"To establish a code of highest ethics for the regulation of the professional conduct of those practicing Chiropractic.

"To bring about a closer cooperation among Chiropractors, in every honorable *876 way to promote and protect the social, intellectual and professional welfare of every member of this corporation in particular, and of all members of the profession in general.

"To bring about a more general understanding of the true principles of Chiropractic and the benefits to be derived from their application.

"To familiarize the general public with Chiropractic as a means of removing the cause of human ailments and to secure the rights of the Chiropractors and their patients.

"In general, to promote the philosophy, science and art of Chiropractic.

"To do everything to bring about a complete development of Chiropractic.

"To advocate and encourage honest professional advertising and publicity.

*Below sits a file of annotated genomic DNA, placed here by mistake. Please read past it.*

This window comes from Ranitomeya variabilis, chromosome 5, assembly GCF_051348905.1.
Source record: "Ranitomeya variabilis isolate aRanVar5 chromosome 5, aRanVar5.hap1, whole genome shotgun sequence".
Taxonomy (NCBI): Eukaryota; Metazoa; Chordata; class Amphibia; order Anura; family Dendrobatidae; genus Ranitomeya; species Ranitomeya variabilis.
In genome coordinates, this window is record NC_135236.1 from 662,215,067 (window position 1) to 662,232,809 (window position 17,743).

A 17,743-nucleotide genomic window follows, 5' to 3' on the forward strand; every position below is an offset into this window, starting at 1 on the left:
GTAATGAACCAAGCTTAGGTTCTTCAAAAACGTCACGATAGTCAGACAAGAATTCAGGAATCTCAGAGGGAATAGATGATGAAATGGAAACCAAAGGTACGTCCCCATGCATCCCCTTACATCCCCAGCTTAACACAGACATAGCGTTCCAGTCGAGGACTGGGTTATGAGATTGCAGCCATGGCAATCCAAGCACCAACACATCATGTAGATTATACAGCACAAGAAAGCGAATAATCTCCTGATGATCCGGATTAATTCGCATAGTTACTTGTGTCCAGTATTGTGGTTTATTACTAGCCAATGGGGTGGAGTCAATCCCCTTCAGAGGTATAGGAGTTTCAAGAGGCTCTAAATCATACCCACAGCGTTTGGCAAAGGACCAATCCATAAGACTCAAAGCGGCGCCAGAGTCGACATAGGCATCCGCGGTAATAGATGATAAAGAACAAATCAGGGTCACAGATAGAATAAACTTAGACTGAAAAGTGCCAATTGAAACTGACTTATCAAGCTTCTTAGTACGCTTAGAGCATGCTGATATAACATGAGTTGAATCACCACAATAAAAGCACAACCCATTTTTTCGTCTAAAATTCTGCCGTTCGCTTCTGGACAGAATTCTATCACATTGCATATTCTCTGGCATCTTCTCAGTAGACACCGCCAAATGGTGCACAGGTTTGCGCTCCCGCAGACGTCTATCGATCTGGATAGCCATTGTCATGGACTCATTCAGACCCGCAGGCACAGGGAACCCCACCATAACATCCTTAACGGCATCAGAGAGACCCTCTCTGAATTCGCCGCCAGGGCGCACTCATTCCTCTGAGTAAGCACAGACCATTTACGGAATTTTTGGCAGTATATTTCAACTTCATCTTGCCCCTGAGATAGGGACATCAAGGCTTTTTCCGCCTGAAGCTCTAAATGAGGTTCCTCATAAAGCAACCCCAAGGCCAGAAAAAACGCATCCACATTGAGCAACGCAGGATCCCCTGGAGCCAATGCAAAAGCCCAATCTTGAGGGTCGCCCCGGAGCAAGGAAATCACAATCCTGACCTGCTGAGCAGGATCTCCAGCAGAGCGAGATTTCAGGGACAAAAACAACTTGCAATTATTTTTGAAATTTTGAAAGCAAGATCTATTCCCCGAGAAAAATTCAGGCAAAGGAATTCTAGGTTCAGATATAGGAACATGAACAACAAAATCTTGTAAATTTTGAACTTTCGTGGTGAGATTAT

"To effect the organization of Chiropractors in district and state organizations throughout the United States."

Dr. B. A. Sauer, former secretary of the American Chiropractic Association, was appointed executive secretary of the National Chiropractic Association upon its formation in 1930. The national office of the Association was located at Syracuse, New York, during Dr. Sauer's term as executive secretary. In 1932 Dr. Sauer resigned and Dr. Loran M. Rogers was appointed executive secretary. Dr. Rogers has served in this capacity from 1932 to the present. Upon Dr. Rogers appointment the national office was moved to Webster City, Iowa. Dr. Rogers testified that his predecessor had informed him that during the years in question the Association had operated under the assumption that it was exempt from income tax and therefore exempt from the capital stock tax.